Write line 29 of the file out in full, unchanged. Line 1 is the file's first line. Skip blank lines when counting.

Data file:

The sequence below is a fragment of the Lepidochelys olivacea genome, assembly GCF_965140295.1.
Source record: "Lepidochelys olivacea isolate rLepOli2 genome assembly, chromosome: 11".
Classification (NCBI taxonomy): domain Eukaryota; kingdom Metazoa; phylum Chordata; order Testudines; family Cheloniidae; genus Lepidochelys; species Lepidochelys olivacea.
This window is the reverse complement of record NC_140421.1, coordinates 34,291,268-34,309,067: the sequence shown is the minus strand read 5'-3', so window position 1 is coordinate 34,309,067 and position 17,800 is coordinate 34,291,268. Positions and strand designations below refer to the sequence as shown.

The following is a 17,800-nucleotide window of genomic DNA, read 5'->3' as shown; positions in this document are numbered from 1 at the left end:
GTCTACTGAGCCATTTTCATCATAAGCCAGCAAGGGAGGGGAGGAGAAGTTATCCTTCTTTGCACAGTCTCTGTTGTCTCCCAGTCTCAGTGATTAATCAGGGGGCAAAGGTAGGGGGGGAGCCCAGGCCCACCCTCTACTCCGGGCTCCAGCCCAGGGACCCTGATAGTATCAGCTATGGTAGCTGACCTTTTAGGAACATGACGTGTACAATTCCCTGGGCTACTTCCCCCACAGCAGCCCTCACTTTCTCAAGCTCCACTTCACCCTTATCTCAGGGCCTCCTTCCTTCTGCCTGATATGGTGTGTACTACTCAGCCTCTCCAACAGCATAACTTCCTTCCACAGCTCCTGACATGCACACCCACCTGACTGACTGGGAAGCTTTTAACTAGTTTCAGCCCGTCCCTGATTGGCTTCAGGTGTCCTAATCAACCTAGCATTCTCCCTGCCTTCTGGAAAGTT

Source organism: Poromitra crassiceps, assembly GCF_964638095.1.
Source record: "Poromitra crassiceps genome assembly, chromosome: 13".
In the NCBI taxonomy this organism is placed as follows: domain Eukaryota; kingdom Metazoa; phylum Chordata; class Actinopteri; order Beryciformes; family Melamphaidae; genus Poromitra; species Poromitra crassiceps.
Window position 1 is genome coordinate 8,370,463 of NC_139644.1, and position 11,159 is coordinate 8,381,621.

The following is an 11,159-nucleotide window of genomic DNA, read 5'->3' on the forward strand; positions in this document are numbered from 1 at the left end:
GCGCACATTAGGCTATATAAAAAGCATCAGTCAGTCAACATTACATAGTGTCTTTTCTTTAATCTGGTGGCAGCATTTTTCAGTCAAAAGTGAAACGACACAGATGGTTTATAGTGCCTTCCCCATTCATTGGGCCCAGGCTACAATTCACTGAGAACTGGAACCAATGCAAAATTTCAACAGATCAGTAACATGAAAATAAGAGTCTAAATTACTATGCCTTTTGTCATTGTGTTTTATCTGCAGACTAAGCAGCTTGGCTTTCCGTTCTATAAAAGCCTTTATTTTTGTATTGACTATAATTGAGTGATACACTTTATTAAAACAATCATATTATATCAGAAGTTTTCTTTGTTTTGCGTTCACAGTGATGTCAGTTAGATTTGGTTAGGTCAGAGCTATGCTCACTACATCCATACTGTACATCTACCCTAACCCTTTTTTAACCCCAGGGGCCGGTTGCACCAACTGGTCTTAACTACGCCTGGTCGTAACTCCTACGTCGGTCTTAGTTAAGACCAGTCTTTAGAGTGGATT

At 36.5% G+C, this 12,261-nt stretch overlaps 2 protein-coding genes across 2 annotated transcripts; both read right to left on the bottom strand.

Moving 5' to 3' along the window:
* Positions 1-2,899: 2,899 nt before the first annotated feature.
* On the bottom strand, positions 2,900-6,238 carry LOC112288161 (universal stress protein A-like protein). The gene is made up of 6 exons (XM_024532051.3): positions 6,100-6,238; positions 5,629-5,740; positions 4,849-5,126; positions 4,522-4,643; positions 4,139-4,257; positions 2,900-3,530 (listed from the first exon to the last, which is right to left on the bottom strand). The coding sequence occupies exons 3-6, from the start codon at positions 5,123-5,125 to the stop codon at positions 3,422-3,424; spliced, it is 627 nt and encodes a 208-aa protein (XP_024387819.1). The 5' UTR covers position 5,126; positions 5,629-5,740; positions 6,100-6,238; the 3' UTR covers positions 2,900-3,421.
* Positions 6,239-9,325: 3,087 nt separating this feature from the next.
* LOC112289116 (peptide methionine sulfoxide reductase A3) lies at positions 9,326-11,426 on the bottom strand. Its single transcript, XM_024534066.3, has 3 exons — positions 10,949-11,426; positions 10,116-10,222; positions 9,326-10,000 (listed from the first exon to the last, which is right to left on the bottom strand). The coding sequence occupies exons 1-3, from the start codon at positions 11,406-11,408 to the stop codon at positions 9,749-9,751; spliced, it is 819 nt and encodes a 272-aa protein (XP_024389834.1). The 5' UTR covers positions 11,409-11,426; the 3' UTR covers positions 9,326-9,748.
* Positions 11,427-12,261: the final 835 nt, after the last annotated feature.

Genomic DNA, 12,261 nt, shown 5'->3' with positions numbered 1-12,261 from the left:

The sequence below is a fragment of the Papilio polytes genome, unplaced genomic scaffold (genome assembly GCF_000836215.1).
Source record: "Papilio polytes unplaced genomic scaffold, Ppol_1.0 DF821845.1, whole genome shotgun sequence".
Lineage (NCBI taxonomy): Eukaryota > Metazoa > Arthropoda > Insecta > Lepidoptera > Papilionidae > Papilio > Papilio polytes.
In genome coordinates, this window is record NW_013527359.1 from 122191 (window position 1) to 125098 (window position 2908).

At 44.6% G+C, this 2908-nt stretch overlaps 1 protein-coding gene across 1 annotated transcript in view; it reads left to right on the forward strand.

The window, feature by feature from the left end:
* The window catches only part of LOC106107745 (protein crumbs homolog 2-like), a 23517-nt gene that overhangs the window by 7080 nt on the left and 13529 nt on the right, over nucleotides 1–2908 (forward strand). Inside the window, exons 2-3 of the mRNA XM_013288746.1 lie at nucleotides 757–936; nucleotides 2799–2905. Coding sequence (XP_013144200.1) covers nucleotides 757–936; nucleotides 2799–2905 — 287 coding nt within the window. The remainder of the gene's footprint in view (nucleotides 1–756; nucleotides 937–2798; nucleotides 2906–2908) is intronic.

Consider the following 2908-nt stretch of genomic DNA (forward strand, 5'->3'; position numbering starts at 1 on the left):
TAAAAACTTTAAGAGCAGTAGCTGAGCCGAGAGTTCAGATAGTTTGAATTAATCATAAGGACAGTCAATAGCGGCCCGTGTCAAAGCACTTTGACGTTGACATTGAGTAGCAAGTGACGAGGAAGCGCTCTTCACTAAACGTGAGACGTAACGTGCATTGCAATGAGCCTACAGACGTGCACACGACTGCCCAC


TAAAAACTTTAAGAGCAGTAGCTGAGCCGAGAGTTCAGATAGTTTGAATTAATCATAAGGACAGTCAATAGCGGCCCGTGTCAAAGCACTTTGACGTTGACATTGAGTAGCAAGTGACGAGGAAGCGCTCTTCACTAAACGTGAGACGTAACGTGCATTGCAATGAGCCTACAGACGTGCACACGACTGCCCAC